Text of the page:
|Appears in Collections:||Aquaculture Journal Articles|
|Peer Review Status:||Refereed|
|Title:||Evidence of land-sea transfer of the zoonotic pathogen Campylobacter to a wildlife marine sentinel species|
Moss, Simon E
Goldstone, Robert J
Smith, David G E
Hall, Ailsa J
Sheppard, Samuel K
Dagleish, Mark P
|Citation:||Baily J, Meric G, Bayliss S, Foster G, Moss SE, Watson E, Pascoe B, Mikhail J, Pizzi R, Goldstone RJ, Smith DGE, Willoughby K, Hall AJ, Sheppard SK & Dagleish MP (2015) Evidence of land-sea transfer of the zoonotic pathogen Campylobacter to a wildlife marine sentinel species, Molecular Ecology, 24 (1), pp. 208-221.|
|Abstract:||Environmental pollution often accompanies the expansion and urbanization of human populations where sewage and wastewaters commonly have an impact on the marine environments. Here, we explored the potential for faecal bacterial pathogens, of anthropic origin, to spread to marine wildlife in coastal areas. The common zoonotic bacteriumCampylobacterwas isolated from grey seals (Halichoerus grypus), an important sentinel species for environmental pollution, and compared to isolates from wild birds, agricultural sources and clinical samples to characterize possible transmission routes.Campylobacter jejuniwas present in half of all grey seal pups sampled (24/50 dead and 46/90 live pups) in the breeding colony on the Isle of May (Scotland), where it was frequently associated with histological evidence of disease. Returning yearling animals (19/19) were negative forC.jejunisuggesting clearance of infection while away from the localized colony infection source. The genomes of 90 isolates from seals were sequenced and characterized using a whole-genome multilocus sequence typing (MLST) approach and compared to 192 published genomes from multiple sources using population genetic approaches and a probabilistic genetic attribution model to infer the source of infection from MLST data. The strong genotype-host association has enabled the application of source attribution models in epidemiological studies of human campylobacteriosis, and here assignment analyses consistently grouped seal isolates with those from human clinical samples. These findings are consistent with either a common infection source or direct transmission of humancampylobacterto grey seals, raising concerns about the spread of human pathogens to wildlife marine sentinel species in coastal areas.|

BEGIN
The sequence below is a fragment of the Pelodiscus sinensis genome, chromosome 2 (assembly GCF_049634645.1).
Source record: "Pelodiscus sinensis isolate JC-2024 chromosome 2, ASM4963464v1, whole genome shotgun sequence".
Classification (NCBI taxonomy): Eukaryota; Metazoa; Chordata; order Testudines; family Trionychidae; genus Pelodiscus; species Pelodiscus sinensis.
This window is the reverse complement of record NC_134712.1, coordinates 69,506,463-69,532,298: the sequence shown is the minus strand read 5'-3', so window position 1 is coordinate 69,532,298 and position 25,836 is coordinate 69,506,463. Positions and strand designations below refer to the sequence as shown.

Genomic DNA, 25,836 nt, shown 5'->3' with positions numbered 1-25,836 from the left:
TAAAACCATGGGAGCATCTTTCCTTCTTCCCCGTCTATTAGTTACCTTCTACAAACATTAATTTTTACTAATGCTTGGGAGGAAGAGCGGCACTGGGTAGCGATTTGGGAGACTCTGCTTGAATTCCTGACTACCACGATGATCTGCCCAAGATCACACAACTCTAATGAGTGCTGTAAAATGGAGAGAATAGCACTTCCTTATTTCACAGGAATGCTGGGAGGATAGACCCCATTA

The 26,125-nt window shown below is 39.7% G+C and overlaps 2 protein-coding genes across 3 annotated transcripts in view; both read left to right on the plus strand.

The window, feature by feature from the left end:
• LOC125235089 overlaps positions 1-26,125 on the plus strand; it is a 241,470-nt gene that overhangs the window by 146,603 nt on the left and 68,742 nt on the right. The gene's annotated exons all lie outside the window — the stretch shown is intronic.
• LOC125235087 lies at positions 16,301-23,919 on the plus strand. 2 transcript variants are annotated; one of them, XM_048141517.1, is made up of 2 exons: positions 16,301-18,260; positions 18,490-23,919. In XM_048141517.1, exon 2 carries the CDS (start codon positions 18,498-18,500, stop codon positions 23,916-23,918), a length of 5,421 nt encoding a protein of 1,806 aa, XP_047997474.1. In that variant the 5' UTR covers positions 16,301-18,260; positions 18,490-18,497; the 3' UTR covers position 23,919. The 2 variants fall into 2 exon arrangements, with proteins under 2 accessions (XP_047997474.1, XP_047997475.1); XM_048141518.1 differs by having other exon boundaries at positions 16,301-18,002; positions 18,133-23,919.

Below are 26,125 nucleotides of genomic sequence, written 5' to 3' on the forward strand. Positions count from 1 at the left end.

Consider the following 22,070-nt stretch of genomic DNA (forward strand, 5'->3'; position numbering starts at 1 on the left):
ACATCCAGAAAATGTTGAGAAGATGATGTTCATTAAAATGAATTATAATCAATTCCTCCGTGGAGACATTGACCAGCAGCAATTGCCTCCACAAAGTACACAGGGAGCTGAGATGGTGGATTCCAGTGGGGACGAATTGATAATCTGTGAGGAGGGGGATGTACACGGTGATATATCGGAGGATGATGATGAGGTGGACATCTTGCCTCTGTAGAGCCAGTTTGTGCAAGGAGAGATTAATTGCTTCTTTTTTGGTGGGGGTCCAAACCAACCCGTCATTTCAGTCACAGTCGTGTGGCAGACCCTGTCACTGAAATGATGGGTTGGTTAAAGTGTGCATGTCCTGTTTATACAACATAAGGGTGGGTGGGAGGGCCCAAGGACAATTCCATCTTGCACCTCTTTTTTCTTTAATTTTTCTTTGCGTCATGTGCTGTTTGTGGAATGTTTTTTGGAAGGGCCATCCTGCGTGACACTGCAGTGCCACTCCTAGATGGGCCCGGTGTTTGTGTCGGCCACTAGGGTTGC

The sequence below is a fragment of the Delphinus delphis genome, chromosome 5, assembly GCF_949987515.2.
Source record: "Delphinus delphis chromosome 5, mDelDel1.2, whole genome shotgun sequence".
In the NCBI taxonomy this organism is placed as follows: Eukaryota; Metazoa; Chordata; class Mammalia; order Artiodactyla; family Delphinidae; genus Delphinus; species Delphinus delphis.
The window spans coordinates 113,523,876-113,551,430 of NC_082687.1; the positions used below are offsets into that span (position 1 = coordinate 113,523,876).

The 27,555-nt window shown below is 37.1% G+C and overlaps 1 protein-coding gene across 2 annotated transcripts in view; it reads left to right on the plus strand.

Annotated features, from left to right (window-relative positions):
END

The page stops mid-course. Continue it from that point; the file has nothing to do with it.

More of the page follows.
|Rights:||The publisher does not allow this work to be made publicly available in this Repository. Please use the Request a Copy feature at the foot of the Repository record to request a copy directly from the author. You can only request a copy if you wish to use this work for your own research or private study.|
|Baily_et_al-2015-Molecular_Ecology.pdf||512.62 kB||Adobe PDF||Under Embargo until 31/12/2999 Request a copy|
Note: If any of the files in this item are currently embargoed, you can request a copy directly from the author by clicking the padlock icon above. However, this facility is dependent on the depositor still being contactable at their original email address.
This item is protected by original copyright
Items in the Repository are protected by copyright, with all rights reserved, unless otherwise indicated.
If you believe that any material held in STORRE infringes copyright, please contact firstname.lastname@example.org providing details and we will remove the Work from public display in STORRE and investigate your claim.